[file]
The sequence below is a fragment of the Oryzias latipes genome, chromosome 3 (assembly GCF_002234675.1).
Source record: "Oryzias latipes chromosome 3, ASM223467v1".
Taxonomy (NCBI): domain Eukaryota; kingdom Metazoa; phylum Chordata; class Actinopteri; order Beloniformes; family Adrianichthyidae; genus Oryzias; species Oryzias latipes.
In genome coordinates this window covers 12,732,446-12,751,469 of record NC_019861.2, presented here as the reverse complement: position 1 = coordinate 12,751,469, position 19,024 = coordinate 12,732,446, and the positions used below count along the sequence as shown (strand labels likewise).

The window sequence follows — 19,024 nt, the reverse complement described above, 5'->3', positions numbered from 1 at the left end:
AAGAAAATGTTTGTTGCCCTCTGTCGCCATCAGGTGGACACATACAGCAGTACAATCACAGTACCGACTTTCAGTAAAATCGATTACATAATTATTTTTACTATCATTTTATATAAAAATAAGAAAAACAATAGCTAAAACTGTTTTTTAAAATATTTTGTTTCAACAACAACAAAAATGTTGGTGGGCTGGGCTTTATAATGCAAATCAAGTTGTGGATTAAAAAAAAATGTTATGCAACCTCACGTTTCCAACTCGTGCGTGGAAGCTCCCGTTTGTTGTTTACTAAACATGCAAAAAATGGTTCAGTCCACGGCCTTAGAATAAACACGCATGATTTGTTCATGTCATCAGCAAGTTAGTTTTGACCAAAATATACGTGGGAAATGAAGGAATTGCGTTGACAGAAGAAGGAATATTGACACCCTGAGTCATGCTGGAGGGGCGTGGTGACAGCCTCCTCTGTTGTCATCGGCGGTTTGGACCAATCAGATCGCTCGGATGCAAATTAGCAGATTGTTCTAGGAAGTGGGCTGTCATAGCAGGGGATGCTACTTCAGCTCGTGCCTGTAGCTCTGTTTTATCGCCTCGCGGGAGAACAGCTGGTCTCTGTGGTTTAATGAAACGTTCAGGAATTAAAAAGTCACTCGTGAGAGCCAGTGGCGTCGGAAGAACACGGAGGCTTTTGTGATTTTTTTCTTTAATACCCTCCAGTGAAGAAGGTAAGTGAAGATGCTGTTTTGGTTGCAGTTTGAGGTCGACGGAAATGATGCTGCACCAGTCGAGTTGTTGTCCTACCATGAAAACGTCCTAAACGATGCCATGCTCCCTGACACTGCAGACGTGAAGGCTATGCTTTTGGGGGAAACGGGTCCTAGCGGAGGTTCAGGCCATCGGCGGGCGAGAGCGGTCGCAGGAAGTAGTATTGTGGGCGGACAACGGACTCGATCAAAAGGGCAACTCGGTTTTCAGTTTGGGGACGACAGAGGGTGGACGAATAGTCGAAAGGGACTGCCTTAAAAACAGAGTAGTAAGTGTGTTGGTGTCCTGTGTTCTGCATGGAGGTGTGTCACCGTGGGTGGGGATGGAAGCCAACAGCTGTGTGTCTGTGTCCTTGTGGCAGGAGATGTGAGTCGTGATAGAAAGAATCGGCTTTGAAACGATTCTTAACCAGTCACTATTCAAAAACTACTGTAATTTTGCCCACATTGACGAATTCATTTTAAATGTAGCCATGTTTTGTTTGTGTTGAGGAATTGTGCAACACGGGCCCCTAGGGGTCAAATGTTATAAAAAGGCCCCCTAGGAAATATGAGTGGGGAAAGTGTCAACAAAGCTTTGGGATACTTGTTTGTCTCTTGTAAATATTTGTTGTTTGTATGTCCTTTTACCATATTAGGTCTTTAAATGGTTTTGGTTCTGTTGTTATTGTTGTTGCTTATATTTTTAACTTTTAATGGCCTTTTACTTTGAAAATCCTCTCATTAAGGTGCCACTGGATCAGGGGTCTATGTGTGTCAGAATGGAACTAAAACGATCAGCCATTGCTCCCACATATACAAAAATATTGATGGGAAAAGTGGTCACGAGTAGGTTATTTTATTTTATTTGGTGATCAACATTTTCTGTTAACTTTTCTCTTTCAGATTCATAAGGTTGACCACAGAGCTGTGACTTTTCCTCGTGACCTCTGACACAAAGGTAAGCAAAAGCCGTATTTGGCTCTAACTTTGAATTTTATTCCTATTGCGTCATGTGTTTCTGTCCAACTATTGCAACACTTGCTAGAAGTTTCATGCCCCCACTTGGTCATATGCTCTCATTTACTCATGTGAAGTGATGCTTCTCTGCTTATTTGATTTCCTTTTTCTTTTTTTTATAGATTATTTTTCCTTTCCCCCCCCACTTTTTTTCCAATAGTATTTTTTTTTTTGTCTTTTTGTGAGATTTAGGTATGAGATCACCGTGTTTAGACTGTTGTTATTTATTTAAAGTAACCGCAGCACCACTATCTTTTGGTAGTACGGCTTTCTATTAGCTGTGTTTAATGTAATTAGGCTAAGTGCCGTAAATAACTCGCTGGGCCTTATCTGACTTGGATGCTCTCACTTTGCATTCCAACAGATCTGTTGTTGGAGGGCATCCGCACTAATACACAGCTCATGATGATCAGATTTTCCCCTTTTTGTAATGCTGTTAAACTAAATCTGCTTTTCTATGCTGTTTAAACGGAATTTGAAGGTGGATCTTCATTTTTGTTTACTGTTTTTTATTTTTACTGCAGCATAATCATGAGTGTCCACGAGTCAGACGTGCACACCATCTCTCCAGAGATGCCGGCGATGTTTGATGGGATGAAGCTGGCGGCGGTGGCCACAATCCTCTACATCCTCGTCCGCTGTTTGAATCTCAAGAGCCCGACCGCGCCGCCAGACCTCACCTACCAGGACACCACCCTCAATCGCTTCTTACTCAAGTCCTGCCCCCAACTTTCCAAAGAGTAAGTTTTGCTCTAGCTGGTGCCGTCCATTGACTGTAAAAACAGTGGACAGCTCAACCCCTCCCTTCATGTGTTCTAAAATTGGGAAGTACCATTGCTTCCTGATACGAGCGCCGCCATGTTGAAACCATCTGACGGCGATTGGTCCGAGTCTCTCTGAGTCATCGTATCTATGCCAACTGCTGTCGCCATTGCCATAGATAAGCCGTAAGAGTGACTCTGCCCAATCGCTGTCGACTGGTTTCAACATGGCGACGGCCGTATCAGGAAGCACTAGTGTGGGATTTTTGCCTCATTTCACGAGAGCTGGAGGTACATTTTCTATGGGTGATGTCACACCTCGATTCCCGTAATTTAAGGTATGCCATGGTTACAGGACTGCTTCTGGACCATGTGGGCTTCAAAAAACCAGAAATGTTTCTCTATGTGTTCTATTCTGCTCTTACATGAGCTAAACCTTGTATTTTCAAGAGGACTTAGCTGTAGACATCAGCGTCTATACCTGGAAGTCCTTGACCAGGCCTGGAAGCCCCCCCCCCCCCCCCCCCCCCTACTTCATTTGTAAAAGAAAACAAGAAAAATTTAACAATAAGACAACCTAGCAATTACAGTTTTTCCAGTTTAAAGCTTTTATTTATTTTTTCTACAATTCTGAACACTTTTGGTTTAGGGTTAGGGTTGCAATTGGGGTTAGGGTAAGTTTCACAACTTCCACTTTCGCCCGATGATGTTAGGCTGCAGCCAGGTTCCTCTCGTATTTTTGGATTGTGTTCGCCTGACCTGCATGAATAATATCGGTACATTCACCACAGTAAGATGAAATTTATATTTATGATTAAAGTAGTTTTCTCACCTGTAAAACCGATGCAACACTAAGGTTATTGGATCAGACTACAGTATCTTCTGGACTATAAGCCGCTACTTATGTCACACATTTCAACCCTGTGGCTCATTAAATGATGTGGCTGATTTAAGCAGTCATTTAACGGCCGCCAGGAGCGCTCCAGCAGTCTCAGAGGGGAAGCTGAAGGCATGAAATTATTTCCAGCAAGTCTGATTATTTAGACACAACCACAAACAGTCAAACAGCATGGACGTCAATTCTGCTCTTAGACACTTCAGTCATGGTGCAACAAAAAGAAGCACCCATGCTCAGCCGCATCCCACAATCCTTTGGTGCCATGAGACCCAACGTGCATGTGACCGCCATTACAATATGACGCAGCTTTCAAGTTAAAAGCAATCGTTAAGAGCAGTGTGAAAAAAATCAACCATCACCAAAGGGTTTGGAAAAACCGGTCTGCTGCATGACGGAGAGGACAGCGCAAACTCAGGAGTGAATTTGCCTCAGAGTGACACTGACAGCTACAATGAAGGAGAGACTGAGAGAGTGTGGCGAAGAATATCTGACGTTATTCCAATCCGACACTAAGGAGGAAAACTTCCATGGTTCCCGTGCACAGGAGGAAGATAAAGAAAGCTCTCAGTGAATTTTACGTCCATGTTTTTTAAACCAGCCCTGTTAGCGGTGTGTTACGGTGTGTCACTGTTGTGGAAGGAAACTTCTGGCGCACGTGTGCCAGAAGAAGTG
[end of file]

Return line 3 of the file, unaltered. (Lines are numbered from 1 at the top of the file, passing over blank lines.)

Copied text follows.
Taxonomy (NCBI): domain Eukaryota; kingdom Metazoa; phylum Chordata; class Actinopteri; order Beloniformes; family Adrianichthyidae; genus Oryzias; species Oryzias latipes.